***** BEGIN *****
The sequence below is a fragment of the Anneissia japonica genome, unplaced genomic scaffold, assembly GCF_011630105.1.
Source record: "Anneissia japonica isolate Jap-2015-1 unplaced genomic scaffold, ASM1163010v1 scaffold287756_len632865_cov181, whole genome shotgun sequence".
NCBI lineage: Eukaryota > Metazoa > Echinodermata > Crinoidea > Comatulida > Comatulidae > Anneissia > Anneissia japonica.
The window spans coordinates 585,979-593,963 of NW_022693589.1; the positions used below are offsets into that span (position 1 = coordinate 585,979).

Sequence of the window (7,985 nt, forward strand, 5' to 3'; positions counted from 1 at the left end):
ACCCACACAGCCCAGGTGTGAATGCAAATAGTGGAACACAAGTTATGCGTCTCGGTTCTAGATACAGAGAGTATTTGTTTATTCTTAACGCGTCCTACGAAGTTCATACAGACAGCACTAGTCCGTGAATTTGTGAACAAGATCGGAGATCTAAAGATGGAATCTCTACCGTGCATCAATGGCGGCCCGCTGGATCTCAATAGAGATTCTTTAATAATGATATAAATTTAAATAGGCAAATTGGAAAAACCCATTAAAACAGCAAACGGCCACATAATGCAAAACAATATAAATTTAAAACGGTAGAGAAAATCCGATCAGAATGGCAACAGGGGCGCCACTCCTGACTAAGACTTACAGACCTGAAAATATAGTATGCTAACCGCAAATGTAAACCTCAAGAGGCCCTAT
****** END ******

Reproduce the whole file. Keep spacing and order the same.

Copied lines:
The sequence below is a fragment of the Anneissia japonica genome, unplaced genomic scaffold, assembly GCF_011630105.1.
Source record: "Anneissia japonica isolate Jap-2015-1 unplaced genomic scaffold, ASM1163010v1 scaffold287756_len632865_cov181, whole genome shotgun sequence".
NCBI lineage: Eukaryota > Metazoa > Echinodermata > Crinoidea > Comatulida > Comatulidae > Anneissia > Anneissia japonica.
The window spans coordinates 585,979-593,963 of NW_022693589.1; the positions used below are offsets into that span (position 1 = coordinate 585,979).

Sequence of the window (7,985 nt, forward strand, 5' to 3'; positions counted from 1 at the left end):
ACCCACACAGCCCAGGTGTGAATGCAAATAGTGGAACACAAGTTATGCGTCTCGGTTCTAGATACAGAGAGTATTTGTTTATTCTTAACGCGTCCTACGAAGTTCATACAGACAGCACTAGTCCGTGAATTTGTGAACAAGATCGGAGATCTAAAGATGGAATCTCTACCGTGCATCAATGGCGGCCCGCTGGATCTCAATAGAGATTCTTTAATAATGATATAAATTTAAATAGGCAAATTGGAAAAACCCATTAAAACAGCAAACGGCCACATAATGCAAAACAATATAAATTTAAAACGGTAGAGAAAATCCGATCAGAATGGCAACAGGGGCGCCACTCCTGACTAAGACTTACAGACCTGAAAATATAGTATGCTAACCGCAAATGTAAACCTCAAGAGGCCCTAT